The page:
"It changes each year too. I mean, we're only three years out, which might seem like long to some people, but for parents, it's really a process that, in some cases, takes the rest of your life," Bode shares. "The first year, it was incredibly hard. But I think that whole year was hard. And then this last year was still really hard, but I felt a little bit more like we were celebrating her. It wasn't quite as raw and painful in some senses. Ultimately for me, at the end of the day, you want to be celebrating what somebody had, what they were and how you enjoyed it, versus just being sad."
Morgan adds, "That's a really interesting lesson that you've learned, especially after losing a child is that you have this overwhelming sadness and grief. At first, you start feeling these moments of joy that come back in and it feels so confusing and so wrong that you can have both of these emotions at the same time. You find as a parent this way to still allow yourself to feel the joy and excitement. At the same time, you still have the sadness and grief, and it can co-exist in a way that didn't make sense before losing your child, where it didn't seem possible. There's beauty in everything and there's sadness in everything, but it doesn't take the joy away from all those moments anymore."
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Grieving a loved one can sometimes feel lonely and isolating. But for the Millers, they choose to lean on each other. "It's mostly just been about trying to create really good dialogue and honesty, not having any judgment because it goes in waves sometimes," Bode explains. "Like, one parent will be very much in a moment of grieving. It just comes out of nowhere. Sometimes it's not in June or any other specific month, it just happens. We've been fortunate that we've been able to support and offset that. And if it happens at the same time, you just bear through it."
All year-round, the Millers continue to advocate for water safety awareness in memory of Emmy. "Everyone was home and kids were home from school. Kids were home from daycare and drowning rates went up drastically," Morgan says of the months during the pandemic lockdown. "Drowning is still the number one cause of death for children under age 5. It's one of those things where when, after we lost Emmy, it became everyone rallied and it became this conversation. This is something that's completely preventable."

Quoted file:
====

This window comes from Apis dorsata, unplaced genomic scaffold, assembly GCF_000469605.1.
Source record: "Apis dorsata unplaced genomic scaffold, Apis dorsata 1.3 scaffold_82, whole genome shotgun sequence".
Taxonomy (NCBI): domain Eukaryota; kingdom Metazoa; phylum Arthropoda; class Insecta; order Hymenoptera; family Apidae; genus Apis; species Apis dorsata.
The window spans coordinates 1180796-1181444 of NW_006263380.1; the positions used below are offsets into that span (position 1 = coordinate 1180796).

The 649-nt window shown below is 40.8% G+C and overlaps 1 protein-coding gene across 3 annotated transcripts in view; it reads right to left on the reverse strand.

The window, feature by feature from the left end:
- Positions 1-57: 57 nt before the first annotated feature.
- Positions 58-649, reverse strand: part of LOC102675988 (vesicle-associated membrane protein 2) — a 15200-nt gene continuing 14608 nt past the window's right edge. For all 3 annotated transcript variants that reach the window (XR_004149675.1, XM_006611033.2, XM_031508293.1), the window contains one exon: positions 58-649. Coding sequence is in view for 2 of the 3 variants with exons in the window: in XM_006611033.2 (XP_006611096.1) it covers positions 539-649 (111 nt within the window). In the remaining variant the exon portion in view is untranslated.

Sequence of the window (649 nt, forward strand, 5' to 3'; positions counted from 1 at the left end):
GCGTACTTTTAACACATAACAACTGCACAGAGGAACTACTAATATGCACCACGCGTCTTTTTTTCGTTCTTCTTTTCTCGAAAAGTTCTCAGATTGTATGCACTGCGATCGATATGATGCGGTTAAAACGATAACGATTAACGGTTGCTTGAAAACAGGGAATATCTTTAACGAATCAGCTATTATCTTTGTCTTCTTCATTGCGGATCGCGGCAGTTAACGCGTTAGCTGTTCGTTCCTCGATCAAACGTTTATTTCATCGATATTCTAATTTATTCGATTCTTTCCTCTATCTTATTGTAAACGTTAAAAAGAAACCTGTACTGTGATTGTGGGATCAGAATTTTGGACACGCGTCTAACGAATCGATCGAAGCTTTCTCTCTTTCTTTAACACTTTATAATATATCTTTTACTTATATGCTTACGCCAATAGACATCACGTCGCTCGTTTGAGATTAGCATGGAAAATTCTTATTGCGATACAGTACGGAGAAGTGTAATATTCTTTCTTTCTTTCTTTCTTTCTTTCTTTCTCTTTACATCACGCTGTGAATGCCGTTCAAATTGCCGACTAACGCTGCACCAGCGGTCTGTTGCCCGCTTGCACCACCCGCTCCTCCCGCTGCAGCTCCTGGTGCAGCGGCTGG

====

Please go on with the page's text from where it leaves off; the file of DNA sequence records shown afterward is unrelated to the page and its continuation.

By speaking up and educating families, Morgan and Bode are hoping to see big steps created in the form of legislation and safety mandates to prevent any more drowning-related deaths. "It's about arming your children with the tools to be able to navigate that situation because [the water] is the deadliest place that they can be," she says.
"As parents who lost a kid to [drowning], the intensity [to advocate for water safety] is there all the time. It's something that's on our mind all the time," Bode says.
Morgan adds, "Emmy is included in all of our conversations and we don't ever force information on people. We're always willing and excited to talk about how to prevent [drownings] and ways to, basically, change the world. You have hundreds of preventable deaths every year of innocent kids — that doesn't need to happen. It's also really sad because we are parents that lost a child to something that should've never killed her."
For more from Morgan and Bode Miller, pick up the latest issue of PEOPLE, on newsstands Friday.